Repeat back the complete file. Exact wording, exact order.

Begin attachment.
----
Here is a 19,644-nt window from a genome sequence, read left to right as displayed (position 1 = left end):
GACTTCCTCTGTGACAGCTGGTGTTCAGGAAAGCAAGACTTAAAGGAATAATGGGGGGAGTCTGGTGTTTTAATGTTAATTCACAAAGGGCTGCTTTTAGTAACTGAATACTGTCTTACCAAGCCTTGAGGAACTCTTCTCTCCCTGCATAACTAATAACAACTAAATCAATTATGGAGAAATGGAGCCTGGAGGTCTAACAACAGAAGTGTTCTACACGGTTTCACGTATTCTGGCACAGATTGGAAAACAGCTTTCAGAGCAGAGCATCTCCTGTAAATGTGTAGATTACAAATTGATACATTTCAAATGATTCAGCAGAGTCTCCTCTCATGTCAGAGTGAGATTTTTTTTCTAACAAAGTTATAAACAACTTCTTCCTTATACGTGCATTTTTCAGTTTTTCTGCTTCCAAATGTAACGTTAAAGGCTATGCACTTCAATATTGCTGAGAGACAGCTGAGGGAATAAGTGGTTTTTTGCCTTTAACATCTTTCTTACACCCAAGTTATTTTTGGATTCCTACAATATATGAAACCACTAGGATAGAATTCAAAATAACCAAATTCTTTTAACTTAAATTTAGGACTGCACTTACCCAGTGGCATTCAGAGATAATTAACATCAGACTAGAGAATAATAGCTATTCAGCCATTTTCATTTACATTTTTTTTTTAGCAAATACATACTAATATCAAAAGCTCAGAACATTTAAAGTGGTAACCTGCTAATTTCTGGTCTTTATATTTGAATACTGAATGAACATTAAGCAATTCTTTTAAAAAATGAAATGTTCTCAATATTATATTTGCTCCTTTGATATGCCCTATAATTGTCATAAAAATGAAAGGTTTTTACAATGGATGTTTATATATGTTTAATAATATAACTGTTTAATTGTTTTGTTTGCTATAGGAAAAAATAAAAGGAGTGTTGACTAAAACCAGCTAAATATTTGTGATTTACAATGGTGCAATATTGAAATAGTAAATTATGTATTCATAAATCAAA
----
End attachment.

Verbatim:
Here is a 19,644-nt window from a genome sequence, read left to right as displayed (position 1 = left end):
GACTTCCTCTGTGACAGCTGGTGTTCAGGAAAGCAAGACTTAAAGGAATAATGGGGGGAGTCTGGTGTTTTAATGTTAATTCACAAAGGGCTGCTTTTAGTAACTGAATACTGTCTTACCAAGCCTTGAGGAACTCTTCTCTCCCTGCATAACTAATAACAACTAAATCAATTATGGAGAAATGGAGCCTGGAGGTCTAACAACAGAAGTGTTCTACACGGTTTCACGTATTCTGGCACAGATTGGAAAACAGCTTTCAGAGCAGAGCATCTCCTGTAAATGTGTAGATTACAAATTGATACATTTCAAATGATTCAGCAGAGTCTCCTCTCATGTCAGAGTGAGATTTTTTTTCTAACAAAGTTATAAACAACTTCTTCCTTATACGTGCATTTTTCAGTTTTTCTGCTTCCAAATGTAACGTTAAAGGCTATGCACTTCAATATTGCTGAGAGACAGCTGAGGGAATAAGTGGTTTTTTGCCTTTAACATCTTTCTTACACCCAAGTTATTTTTGGATTCCTACAATATATGAAACCACTAGGATAGAATTCAAAATAACCAAATTCTTTTAACTTAAATTTAGGACTGCACTTACCCAGTGGCATTCAGAGATAATTAACATCAGACTAGAGAATAATAGCTATTCAGCCATTTTCATTTACATTTTTTTTTTAGCAAATACATACTAATATCAAAAGCTCAGAACATTTAAAGTGGTAACCTGCTAATTTCTGGTCTTTATATTTGAATACTGAATGAACATTAAGCAATTCTTTTAAAAAATGAAATGTTCTCAATATTATATTTGCTCCTTTGATATGCCCTATAATTGTCATAAAAATGAAAGGTTTTTACAATGGATGTTTATATATGTTTAATAATATAACTGTTTAATTGTTTTGTTTGCTATAGGAAAAAATAAAAGGAGTGTTGACTAAAACCAGCTAAATATTTGTGATTTACAATGGTGCAATATTGAAATAGTAAATTATGTATTCATAAATCAAA